■ IN 2019, Gideon Sa’ar challenged Benjamin Netanyahu for the Likud leadership, and gave the impression that he was confident of winning. In December of that year, after the votes were counted, Netanyahu won by a 72% landslide. Almost exactly a year later, Sa’ar thought he was ready to try again to wrest the leadership from Netanyahu, but this time he wasn’t vying for the Likud leadership. His ambition was to be prime minister. He left Likud to establish his own party, New Hope, and initially, enjoyed the same adulation that had engulfed Gantz early in his political career.
Several former Likudniks have joined Sa’ar, most notably Ze’ev Elkin and Benny Begin. Another member of the party is Dani Dayan, the former Israel consul general in New York, and before that, chairman of the Yesha Council. Nonetheless, according to the polls, the early anticipation that this time Sa’ar might actually succeed appears to be fading. Despite anti-Netanyahu demonstrations in many parts of the country, but primarily in Jerusalem, Tel Aviv and Caesarea, and media onslaughts about Netanyahu’s alleged mismanagement of the corona crisis, Likud is still way ahead of any other party. Of course, that doesn’t mean that Sa’ar will be unable to form a government if President Reuven Rivlin tasks him to do so, but it all depends on the recommendations that Rivlin receives from parties that pass the electoral threshold.
What is really sad is that people who put their hearts and souls into a campaign run by a prominent political figure who decided to drop out of the race will not be compensated for their time, effort and broken dreams. Some of these people were truly altruistic and were not on an ego trip. But with the game of political musical chairs that we have been witnessing lately, for many legislators it is ego above all else, plus the perks that legislators receive. Unlike so many other Israelis, they were not given an extended furlough without pay. They continued to receive their monthly salaries of NIS 45,274, while ministers received NIS 50,673 each month. As far as is known, their salaries will be frozen throughout 2021, but that is of small comfort to those people who have lost their monthly incomes. The average monthly salary in Israel before the pandemic was NIS 11,000.
■ USUALLY AT this time of the year somewhere between 4,500-5,000 Chabad women emissaries come together in New York for an annual gathering of inspiration, personal stories, exchange of ideas – and even family reunions. Chabad families are usually very large, and when the birds leave the nest, many of them become emissaries in far-flung countries and do not see each other from one year to the next. Thus siblings and their parents come together from many parts of the world at the annual international conference for Chabad emissaries.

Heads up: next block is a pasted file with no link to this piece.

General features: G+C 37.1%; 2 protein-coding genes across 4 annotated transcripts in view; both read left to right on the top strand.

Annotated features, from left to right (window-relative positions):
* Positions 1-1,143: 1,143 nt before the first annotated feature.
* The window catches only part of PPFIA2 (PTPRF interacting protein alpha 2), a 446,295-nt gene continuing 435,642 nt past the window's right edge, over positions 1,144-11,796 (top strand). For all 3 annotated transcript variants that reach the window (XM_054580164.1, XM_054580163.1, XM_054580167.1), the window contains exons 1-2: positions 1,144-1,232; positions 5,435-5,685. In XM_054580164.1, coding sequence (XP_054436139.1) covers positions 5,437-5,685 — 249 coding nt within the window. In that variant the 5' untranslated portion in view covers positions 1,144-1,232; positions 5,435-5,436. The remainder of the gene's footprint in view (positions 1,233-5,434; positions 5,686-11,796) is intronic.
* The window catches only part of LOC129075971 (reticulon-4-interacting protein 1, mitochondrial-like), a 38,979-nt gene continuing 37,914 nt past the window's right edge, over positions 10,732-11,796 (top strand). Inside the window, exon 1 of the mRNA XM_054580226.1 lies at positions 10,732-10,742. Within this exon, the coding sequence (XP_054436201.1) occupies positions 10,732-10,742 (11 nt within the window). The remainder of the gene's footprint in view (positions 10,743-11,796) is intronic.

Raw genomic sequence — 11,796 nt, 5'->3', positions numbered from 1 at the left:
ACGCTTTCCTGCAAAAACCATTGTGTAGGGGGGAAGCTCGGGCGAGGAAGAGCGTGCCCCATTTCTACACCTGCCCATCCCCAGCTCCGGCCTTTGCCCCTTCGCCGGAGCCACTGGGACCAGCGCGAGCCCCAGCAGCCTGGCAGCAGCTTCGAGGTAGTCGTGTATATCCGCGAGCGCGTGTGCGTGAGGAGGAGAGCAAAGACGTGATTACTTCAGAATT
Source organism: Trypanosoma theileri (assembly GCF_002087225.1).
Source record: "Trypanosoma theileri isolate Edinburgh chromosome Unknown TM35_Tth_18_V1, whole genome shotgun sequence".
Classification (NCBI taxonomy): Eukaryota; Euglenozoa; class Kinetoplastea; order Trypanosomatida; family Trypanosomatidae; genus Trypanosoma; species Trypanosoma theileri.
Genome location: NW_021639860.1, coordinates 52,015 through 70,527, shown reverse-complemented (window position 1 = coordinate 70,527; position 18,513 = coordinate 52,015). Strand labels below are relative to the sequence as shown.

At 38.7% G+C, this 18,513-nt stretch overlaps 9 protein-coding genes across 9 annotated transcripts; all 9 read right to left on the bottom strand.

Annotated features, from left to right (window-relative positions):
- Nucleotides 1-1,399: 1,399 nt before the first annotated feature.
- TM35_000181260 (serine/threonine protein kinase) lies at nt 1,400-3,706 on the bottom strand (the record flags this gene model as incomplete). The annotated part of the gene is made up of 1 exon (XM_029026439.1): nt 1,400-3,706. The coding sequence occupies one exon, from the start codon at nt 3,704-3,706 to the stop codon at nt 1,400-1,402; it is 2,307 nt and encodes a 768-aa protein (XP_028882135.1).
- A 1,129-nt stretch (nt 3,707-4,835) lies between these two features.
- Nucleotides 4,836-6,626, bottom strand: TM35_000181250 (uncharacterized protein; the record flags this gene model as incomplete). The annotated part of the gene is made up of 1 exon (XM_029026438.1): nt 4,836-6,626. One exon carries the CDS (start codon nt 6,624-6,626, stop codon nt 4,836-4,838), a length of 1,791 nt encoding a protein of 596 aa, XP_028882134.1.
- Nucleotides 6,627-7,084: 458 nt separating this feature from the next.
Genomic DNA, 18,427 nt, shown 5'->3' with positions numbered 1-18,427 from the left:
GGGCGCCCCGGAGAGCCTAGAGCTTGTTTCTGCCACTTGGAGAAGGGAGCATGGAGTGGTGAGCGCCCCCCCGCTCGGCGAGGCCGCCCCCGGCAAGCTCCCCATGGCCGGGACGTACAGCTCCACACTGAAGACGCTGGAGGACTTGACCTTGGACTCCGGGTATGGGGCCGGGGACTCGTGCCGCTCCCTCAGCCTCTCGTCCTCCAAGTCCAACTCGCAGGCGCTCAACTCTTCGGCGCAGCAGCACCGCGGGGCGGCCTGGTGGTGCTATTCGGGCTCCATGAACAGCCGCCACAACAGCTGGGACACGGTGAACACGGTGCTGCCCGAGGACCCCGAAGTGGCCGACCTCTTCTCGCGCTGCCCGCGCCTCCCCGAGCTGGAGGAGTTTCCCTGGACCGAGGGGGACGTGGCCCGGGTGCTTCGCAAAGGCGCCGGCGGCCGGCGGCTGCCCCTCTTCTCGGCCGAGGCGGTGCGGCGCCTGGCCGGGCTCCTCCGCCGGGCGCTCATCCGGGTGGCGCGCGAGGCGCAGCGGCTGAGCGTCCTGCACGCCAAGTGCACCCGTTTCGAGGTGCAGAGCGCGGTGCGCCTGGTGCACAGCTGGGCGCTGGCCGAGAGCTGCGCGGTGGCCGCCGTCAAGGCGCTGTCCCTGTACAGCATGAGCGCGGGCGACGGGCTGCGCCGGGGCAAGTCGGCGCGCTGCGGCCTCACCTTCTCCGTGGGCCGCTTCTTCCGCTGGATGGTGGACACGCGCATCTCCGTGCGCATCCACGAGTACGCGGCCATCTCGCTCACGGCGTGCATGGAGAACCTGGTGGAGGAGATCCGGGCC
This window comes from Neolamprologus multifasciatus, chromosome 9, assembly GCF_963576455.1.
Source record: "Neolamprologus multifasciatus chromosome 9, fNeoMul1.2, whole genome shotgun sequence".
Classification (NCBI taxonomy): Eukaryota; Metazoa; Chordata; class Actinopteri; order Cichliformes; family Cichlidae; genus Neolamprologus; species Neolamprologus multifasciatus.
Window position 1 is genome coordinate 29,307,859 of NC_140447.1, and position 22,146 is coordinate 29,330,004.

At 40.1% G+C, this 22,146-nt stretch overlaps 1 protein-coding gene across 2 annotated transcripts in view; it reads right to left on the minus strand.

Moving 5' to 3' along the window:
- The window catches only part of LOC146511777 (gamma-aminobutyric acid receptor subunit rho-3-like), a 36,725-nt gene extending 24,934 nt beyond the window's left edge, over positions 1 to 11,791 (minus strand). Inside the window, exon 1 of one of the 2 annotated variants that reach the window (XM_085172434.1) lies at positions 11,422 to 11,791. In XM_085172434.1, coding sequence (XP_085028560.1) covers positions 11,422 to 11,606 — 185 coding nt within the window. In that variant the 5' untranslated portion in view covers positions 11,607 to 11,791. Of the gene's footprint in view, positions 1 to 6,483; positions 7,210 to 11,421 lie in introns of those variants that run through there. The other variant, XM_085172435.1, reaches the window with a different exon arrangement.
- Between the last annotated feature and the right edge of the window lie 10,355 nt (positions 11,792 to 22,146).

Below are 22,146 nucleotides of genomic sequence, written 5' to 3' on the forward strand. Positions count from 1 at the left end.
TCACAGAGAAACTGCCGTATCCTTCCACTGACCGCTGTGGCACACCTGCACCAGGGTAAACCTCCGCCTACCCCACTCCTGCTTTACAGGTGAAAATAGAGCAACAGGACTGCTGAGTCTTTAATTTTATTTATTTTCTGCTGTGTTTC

There’s an all-male conference followed by an all-female conference. Over the past year, the overwhelming majority of Chabad conferences, regardless of whether they were local, national or international, were held online, and sometimes attracted more than 35,000 participants. This year, the two conferences will be held online on Sunday, February 7. As a prelude to the conferences, the Jerusalem-based Chabad Women’s Circle of Talbiyeh-Mamilla headed by Rabbanit Chanie Canterman held an online commemorative event to mark the 33rd anniversary of the passing of Chaya Mushka, the wife of the last Lubavitcher Rebbe, Menachem Mendel Schneerson.
■ AUSTRALIAN TRADE Minister Dan Tehan is working toward fast-track negotiations with Israel to conclude the details for a free-trade agreement by July, according to a report in The Sydney Morning Herald. When finalized and implemented, the agreement will boost innovation, defense and cybersecurity for both countries. A tweet from the Israel Embassy in Canberra confirmed the expansion of commercial relations, adding that it will mean exciting opportunities in the three areas mentioned above.
■ GOOD DEEDS should be acknowledged, and Rabbi Marc Schneier, president of the Foundation for Ethnic Understanding, wasted no time in thanking President of the Republic of Azerbaijan Ilham Aliyev for his support of Azerbaijan’s Jewish community, emphasizing that it is the largest Jewish community in the Muslim world. In their online conversation, President Aliyev described the local Jewish community as valuable citizens of Azerbaijan, saying that they, like representatives of other religious and ethnic communities, have lived in the country for centuries in an atmosphere of kindness, brotherhood and friendship.
Schneier asked Aliyev to continue his support toward helping the growth and development of the Jewish community so that Azerbaijan can continue building its Jewish infrastructure.